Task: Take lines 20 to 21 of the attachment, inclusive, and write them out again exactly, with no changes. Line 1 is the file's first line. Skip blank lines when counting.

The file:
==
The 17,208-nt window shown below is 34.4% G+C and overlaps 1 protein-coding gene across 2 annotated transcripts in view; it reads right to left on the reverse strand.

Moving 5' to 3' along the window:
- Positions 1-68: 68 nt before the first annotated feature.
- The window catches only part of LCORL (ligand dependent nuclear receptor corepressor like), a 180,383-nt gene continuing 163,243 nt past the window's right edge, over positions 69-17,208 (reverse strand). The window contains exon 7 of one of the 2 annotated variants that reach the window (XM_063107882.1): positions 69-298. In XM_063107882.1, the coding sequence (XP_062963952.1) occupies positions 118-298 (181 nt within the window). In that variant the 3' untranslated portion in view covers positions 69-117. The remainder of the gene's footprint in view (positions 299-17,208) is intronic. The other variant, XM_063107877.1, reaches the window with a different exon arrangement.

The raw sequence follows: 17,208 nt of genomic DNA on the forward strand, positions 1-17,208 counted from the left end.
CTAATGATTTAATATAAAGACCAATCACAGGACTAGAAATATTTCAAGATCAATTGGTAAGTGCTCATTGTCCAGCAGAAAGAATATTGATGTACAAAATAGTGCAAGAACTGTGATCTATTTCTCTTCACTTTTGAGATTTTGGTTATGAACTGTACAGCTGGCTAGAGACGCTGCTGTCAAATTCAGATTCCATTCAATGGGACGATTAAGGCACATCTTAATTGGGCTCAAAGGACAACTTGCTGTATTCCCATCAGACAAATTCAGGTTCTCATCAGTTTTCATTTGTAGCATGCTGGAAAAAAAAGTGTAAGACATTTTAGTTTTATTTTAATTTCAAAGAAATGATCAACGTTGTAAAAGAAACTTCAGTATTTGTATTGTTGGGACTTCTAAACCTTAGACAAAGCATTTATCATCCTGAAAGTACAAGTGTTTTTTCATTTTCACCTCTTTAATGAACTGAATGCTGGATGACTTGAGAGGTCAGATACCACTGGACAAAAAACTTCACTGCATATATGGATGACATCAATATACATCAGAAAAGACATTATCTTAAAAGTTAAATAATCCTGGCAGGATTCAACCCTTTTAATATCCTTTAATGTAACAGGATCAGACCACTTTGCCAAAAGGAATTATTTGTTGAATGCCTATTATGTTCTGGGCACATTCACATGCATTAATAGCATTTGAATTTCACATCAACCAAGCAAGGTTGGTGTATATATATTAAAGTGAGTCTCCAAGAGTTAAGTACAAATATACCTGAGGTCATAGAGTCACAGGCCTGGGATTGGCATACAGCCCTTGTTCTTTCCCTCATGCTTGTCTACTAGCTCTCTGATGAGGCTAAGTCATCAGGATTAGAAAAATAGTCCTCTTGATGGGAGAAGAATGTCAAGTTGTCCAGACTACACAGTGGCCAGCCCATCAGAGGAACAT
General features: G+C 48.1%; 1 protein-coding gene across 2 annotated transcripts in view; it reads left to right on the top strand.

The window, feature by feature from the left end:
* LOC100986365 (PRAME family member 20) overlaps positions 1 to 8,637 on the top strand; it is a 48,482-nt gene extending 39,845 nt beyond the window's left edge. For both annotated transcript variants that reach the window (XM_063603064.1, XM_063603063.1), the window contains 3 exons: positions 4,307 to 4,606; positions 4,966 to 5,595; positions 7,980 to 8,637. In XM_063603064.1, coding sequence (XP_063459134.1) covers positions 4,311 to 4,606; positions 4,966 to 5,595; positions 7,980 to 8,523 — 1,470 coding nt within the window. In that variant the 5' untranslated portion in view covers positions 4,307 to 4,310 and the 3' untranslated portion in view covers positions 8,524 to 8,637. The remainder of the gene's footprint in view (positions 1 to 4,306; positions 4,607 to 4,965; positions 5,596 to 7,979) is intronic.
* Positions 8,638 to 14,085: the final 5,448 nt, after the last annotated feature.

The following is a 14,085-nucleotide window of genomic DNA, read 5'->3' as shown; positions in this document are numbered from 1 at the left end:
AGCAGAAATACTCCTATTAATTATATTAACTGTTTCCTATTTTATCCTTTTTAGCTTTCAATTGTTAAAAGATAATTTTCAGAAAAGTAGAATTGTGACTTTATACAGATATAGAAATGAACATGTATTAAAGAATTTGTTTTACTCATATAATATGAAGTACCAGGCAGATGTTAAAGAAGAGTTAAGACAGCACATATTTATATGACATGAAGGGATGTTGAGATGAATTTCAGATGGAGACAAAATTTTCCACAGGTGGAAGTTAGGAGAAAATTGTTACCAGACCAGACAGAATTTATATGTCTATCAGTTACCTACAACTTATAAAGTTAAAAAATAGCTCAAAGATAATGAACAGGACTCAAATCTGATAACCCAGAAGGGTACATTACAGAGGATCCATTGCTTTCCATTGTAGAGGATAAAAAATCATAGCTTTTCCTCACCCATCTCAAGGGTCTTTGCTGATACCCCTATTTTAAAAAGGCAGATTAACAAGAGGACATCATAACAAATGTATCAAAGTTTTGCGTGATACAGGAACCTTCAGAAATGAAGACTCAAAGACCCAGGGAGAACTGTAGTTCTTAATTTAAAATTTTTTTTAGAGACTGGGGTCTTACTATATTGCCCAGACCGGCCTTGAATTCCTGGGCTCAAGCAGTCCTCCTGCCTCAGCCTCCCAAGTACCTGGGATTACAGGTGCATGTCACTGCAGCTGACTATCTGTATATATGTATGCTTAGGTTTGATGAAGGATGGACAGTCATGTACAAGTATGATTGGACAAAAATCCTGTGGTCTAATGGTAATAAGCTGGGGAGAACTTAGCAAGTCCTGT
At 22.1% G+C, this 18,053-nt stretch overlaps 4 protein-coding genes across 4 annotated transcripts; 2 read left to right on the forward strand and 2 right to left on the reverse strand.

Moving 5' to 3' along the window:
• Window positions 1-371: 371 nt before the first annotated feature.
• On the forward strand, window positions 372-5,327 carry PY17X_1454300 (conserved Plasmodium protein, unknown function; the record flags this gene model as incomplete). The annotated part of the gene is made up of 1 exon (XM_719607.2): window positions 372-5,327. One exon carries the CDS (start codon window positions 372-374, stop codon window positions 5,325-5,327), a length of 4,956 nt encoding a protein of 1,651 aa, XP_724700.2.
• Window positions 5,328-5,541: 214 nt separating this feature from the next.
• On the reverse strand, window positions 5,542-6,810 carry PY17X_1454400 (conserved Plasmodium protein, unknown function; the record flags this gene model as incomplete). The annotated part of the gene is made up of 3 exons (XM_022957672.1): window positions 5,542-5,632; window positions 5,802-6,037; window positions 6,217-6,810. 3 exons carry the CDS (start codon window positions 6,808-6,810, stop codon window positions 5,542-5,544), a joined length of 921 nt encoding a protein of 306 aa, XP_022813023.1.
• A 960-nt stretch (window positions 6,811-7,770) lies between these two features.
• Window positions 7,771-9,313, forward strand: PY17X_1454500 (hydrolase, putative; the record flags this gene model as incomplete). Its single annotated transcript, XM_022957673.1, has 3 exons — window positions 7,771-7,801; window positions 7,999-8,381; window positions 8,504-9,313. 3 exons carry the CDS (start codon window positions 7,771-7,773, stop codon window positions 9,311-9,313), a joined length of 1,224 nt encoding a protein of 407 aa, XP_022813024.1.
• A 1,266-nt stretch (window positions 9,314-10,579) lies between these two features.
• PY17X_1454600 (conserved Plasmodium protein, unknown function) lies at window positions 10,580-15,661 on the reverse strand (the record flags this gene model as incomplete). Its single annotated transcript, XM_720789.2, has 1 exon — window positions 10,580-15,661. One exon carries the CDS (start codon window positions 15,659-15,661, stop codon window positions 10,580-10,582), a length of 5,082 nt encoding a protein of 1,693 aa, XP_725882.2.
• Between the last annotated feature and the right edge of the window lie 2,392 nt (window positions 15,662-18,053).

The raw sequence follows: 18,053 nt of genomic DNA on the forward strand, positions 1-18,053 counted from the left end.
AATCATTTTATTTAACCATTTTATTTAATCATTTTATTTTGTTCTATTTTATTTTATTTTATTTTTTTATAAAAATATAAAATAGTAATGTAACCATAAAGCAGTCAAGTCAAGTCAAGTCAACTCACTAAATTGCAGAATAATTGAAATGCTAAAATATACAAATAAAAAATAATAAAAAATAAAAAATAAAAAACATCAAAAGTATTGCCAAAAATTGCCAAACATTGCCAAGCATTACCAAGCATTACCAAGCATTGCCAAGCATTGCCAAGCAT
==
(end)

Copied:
• Window positions 7,771-9,313, forward strand: PY17X_1454500 (hydrolase, putative; the record flags this gene model as incomplete). Its single annotated transcript, XM_022957673.1, has 3 exons — window positions 7,771-7,801; window positions 7,999-8,381; window positions 8,504-9,313. 3 exons carry the CDS (start codon window positions 7,771-7,773, stop codon window positions 9,311-9,313), a joined length of 1,224 nt encoding a protein of 407 aa, XP_022813024.1.
• A 1,266-nt stretch (window positions 9,314-10,579) lies between these two features.